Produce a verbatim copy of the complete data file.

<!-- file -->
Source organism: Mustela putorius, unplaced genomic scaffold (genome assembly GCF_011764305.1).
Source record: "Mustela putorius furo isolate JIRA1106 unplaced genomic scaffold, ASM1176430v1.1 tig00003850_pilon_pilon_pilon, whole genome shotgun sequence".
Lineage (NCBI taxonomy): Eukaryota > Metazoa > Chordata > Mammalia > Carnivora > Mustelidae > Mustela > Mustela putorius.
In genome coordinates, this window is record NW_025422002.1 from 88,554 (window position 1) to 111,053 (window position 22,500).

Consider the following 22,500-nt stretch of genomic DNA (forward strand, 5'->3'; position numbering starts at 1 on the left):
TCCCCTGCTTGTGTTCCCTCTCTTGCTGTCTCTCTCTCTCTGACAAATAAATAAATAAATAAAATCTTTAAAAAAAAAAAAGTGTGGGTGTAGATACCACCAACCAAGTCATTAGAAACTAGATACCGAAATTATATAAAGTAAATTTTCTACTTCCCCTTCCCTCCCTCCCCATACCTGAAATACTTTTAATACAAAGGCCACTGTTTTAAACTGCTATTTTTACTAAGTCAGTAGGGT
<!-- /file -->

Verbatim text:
Source organism: Mustela putorius, unplaced genomic scaffold (genome assembly GCF_011764305.1).
Source record: "Mustela putorius furo isolate JIRA1106 unplaced genomic scaffold, ASM1176430v1.1 tig00003850_pilon_pilon_pilon, whole genome shotgun sequence".
Lineage (NCBI taxonomy): Eukaryota > Metazoa > Chordata > Mammalia > Carnivora > Mustelidae > Mustela > Mustela putorius.
In genome coordinates, this window is record NW_025422002.1 from 88,554 (window position 1) to 111,053 (window position 22,500).

Consider the following 22,500-nt stretch of genomic DNA (forward strand, 5'->3'; position numbering starts at 1 on the left):
TCCCCTGCTTGTGTTCCCTCTCTTGCTGTCTCTCTCTCTCTGACAAATAAATAAATAAATAAAATCTTTAAAAAAAAAAAAGTGTGGGTGTAGATACCACCAACCAAGTCATTAGAAACTAGATACCGAAATTATATAAAGTAAATTTTCTACTTCCCCTTCCCTCCCTCCCCATACCTGAAATACTTTTAATACAAAGGCCACTGTTTTAAACTGCTATTTTTACTAAGTCAGTAGGGT